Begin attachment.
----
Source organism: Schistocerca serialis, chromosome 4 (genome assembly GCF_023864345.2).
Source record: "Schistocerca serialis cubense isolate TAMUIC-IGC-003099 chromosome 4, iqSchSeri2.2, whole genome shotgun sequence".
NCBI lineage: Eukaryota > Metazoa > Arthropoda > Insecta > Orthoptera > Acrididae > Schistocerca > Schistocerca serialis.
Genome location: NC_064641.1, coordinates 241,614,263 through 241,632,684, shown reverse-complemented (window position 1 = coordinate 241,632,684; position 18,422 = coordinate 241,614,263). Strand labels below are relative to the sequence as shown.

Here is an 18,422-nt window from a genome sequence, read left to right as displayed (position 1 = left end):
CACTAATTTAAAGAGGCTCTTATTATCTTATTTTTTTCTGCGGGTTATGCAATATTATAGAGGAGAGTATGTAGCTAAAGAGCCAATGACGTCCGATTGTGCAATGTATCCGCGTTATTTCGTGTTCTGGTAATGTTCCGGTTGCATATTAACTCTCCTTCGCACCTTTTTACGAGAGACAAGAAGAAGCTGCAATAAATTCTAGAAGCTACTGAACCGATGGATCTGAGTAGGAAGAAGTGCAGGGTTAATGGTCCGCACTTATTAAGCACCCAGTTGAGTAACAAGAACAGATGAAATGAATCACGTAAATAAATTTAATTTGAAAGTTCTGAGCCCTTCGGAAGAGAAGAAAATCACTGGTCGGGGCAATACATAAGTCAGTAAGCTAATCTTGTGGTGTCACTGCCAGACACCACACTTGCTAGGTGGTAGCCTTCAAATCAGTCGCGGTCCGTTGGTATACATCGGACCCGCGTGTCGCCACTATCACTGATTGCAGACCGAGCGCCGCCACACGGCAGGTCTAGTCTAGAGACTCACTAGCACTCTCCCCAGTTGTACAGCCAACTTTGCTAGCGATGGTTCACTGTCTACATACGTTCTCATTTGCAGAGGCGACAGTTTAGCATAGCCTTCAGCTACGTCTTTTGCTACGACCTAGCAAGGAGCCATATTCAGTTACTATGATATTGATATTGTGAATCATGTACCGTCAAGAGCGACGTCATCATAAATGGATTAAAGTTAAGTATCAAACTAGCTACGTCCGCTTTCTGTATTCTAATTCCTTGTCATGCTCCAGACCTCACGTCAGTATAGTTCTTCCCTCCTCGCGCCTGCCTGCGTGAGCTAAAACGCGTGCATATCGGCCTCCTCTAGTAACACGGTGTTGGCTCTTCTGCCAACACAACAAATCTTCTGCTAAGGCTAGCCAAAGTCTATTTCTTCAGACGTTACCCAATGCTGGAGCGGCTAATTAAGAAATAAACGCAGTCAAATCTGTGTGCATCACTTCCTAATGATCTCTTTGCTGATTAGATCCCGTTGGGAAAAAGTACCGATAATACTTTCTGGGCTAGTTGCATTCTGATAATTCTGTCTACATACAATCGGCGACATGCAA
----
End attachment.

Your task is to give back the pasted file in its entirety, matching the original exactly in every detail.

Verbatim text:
Source organism: Schistocerca serialis, chromosome 4 (genome assembly GCF_023864345.2).
Source record: "Schistocerca serialis cubense isolate TAMUIC-IGC-003099 chromosome 4, iqSchSeri2.2, whole genome shotgun sequence".
NCBI lineage: Eukaryota > Metazoa > Arthropoda > Insecta > Orthoptera > Acrididae > Schistocerca > Schistocerca serialis.
Genome location: NC_064641.1, coordinates 241,614,263 through 241,632,684, shown reverse-complemented (window position 1 = coordinate 241,632,684; position 18,422 = coordinate 241,614,263). Strand labels below are relative to the sequence as shown.

Here is an 18,422-nt window from a genome sequence, read left to right as displayed (position 1 = left end):
CACTAATTTAAAGAGGCTCTTATTATCTTATTTTTTTCTGCGGGTTATGCAATATTATAGAGGAGAGTATGTAGCTAAAGAGCCAATGACGTCCGATTGTGCAATGTATCCGCGTTATTTCGTGTTCTGGTAATGTTCCGGTTGCATATTAACTCTCCTTCGCACCTTTTTACGAGAGACAAGAAGAAGCTGCAATAAATTCTAGAAGCTACTGAACCGATGGATCTGAGTAGGAAGAAGTGCAGGGTTAATGGTCCGCACTTATTAAGCACCCAGTTGAGTAACAAGAACAGATGAAATGAATCACGTAAATAAATTTAATTTGAAAGTTCTGAGCCCTTCGGAAGAGAAGAAAATCACTGGTCGGGGCAATACATAAGTCAGTAAGCTAATCTTGTGGTGTCACTGCCAGACACCACACTTGCTAGGTGGTAGCCTTCAAATCAGTCGCGGTCCGTTGGTATACATCGGACCCGCGTGTCGCCACTATCACTGATTGCAGACCGAGCGCCGCCACACGGCAGGTCTAGTCTAGAGACTCACTAGCACTCTCCCCAGTTGTACAGCCAACTTTGCTAGCGATGGTTCACTGTCTACATACGTTCTCATTTGCAGAGGCGACAGTTTAGCATAGCCTTCAGCTACGTCTTTTGCTACGACCTAGCAAGGAGCCATATTCAGTTACTATGATATTGATATTGTGAATCATGTACCGTCAAGAGCGACGTCATCATAAATGGATTAAAGTTAAGTATCAAACTAGCTACGTCCGCTTTCTGTATTCTAATTCCTTGTCATGCTCCAGACCTCACGTCAGTATAGTTCTTCCCTCCTCGCGCCTGCCTGCGTGAGCTAAAACGCGTGCATATCGGCCTCCTCTAGTAACACGGTGTTGGCTCTTCTGCCAACACAACAAATCTTCTGCTAAGGCTAGCCAAAGTCTATTTCTTCAGACGTTACCCAATGCTGGAGCGGCTAATTAAGAAATAAACGCAGTCAAATCTGTGTGCATCACTTCCTAATGATCTCTTTGCTGATTAGATCCCGTTGGGAAAAAGTACCGATAATACTTTCTGGGCTAGTTGCATTCTGATAATTCTGTCTACATACAATCGGCGACATGCAA